In addition to formal international organizations, alternative ways of arranging intergovernmental cooperation are proliferating. One tendency is to create looser structures around a shared purpose often without permanent secretariats. The G20 and the Arctic Council are examples of such informal intergovernmental institutions.

Informal institutions are preferred due to their supposed effectiveness, but also because of domestic politics. Most states participate in such institutions, but the United States in particular has favoured them over formal international organizations.

The increasing importance of informal institutions, especially if they seek to address global concerns, may be detrimental to small states that have traditionally relied on multilateral institutions and the rule of international law, such as the United Nations (UN).

Small states should actively engage with informal institutions instead of adopting a strategy of resistance. Small states can seek to play a part in these institutions, build coalitions to address transparency or inclusiveness concerns, or try to influence specific issues in their national interest.

A pragmatic approach to new institutional forms should not challenge the small states’ focus of attention on multilateral institutions and a rule-based international order, however. The interests of small states can be protected only by ensuring that all states may take part in global governance, based on sovereign equality.


Since the Second World War, Western-dominated multilateralism has thrived on international institutions in a rule-based community, in which formal international organizations such as the United Nations (UN) or the International Labour Organization (ILO) have played an important role. There are, however, several trends which show that looser structures of intergovernmental cooperation such as networks, fora or ‘clubs’ are on the rise. The strengthening of new players in global politics, both the rise of emerging states and non-state actors, has challenged the reliance on existing international organizations to resolve global problems, but it has also arguably affected the choice of institutional form when it comes to creating new institutions. 

For small states, formal international organizations have traditionally been important in pursuing their agendas. Such organizations are often perceived as advancing policies that not only protect weaker states from more powerful ones, but also support joint interests rather than the specific interests of powerful states.1 As a result, small states rely on multilateral institution-building and on participating in key international institutions.2 This concerns the UN in particular, where small states have benefited from the one vote per state rule in the General Assembly, which gives them an equal standing with more powerful states. Yet international cooperation increasingly takes a variety of forms, which highlights the importance of participation in decision-making: who gets a seat at the table and who is excluded? The prevailing assumption seems to be that small states are automatically on the losing side when cooperation becomes more informal and issues of global concern are to be decided.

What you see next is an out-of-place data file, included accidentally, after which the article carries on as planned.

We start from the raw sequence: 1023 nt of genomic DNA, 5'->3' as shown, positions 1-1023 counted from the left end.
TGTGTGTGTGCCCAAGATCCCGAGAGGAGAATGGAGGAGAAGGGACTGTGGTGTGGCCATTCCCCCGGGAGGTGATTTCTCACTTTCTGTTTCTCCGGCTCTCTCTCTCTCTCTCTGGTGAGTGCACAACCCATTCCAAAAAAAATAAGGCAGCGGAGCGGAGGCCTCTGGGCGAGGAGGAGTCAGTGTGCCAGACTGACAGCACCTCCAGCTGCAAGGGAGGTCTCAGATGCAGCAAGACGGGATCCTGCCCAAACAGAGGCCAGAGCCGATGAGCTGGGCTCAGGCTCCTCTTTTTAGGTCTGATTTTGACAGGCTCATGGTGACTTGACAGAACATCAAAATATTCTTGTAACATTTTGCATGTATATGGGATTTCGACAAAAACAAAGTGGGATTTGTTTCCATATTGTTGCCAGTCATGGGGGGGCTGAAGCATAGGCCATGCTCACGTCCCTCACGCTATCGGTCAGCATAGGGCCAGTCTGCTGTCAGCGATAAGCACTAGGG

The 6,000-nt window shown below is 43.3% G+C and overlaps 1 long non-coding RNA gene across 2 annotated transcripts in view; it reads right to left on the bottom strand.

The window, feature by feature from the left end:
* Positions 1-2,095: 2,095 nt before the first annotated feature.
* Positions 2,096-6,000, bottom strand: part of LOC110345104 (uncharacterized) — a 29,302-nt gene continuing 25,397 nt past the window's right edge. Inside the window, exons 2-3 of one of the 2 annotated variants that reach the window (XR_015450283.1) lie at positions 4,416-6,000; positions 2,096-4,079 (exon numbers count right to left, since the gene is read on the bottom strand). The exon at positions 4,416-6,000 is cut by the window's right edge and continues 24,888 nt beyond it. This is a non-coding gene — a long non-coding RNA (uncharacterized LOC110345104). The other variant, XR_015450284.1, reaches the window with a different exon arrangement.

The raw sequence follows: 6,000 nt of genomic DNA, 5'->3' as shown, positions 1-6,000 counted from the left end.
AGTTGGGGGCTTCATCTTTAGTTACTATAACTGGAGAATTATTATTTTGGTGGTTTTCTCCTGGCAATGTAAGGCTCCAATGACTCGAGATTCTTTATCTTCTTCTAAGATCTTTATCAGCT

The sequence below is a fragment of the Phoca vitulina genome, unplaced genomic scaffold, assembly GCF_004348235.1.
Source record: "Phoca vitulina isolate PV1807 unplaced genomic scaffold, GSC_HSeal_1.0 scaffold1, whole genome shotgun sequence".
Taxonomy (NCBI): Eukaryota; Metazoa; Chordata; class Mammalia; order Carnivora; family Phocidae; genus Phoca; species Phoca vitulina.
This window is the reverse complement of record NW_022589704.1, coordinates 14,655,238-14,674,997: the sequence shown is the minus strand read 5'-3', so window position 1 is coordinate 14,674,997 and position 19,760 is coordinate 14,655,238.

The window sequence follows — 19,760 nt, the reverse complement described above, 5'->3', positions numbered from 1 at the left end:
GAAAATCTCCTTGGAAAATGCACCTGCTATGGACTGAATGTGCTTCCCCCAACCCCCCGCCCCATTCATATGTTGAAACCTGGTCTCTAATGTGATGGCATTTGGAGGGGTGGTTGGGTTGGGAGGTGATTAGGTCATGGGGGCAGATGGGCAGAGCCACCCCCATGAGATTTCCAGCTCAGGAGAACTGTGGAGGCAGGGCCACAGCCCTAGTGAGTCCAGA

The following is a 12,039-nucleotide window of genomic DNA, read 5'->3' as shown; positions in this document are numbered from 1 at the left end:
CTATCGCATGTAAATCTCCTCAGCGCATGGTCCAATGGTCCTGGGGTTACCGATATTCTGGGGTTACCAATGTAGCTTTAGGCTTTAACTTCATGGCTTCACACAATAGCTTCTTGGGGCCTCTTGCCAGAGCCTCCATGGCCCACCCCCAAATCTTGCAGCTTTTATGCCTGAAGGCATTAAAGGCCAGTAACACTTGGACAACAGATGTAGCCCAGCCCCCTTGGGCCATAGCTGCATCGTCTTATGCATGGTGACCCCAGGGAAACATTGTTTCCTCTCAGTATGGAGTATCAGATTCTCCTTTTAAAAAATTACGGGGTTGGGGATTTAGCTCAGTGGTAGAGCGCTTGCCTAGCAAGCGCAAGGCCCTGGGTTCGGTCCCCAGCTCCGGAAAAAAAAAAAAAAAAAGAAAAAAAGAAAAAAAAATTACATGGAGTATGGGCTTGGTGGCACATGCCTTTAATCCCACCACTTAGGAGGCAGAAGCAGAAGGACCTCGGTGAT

This briefing paper explores the politics of institutional form from the perspective of small states as the toolkit for inter-state cooperation is diversifying. It analyzes the development of less rigid forms of cooperation, the reasons behind such a trend, and how the movement towards informality affects small states and their constituencies. Further, it examines small states’ approaches to informal institutions, and will argue that these states must adopt a flexible policy towards such institutions with global ambitions. This briefing paper will not deal with the tendencies to rely on informal cooperation within intergovernmental organizations, or the proliferation of hybrid international organizations incorporating both state and private actors. Hence, only informal institutions between states, such as the Cairns Group or the Arctic Council, will be dealt with.

Towards less rigid forms of cooperation

International institutions come in many forms and are functionally highly diversified. Although a neat categorization of the numerous international institutions is almost impossible, a formal intergovernmental organization usually bears the following hallmarks: it is an entity ‘set up between states to perform a given task or function, based on a treaty and endowed with at least one organ and some independent powers which enable it to formulate and exercise a will that is independent, to a greater or lesser extent, from the will of the aggregate of its member states’.3

Outside of formal intergovernmental organizations, such as the United Nations (UN) or the World Trade Organization (WTO), there exists a myriad of international institutions that differ when it comes to membership, function, legal status, institutional structure and decision-making procedure. For example, the Organization for Security and Cooperation in Europe (OSCE) is considered by many to be a soft law organization although the participating states widely maintain that it is not a formal international organization, and the G20 is an ‘international forum’ that has played an important role in the governance of international financial affairs. These informal intergovernmental institutions, as exemplified by different ‘Group of’ or ‘G clubs’, are structured around states that convene around a shared purpose through regular meetings, but without permanent structures or other institutionalization.4

In search of relevance and effectiveness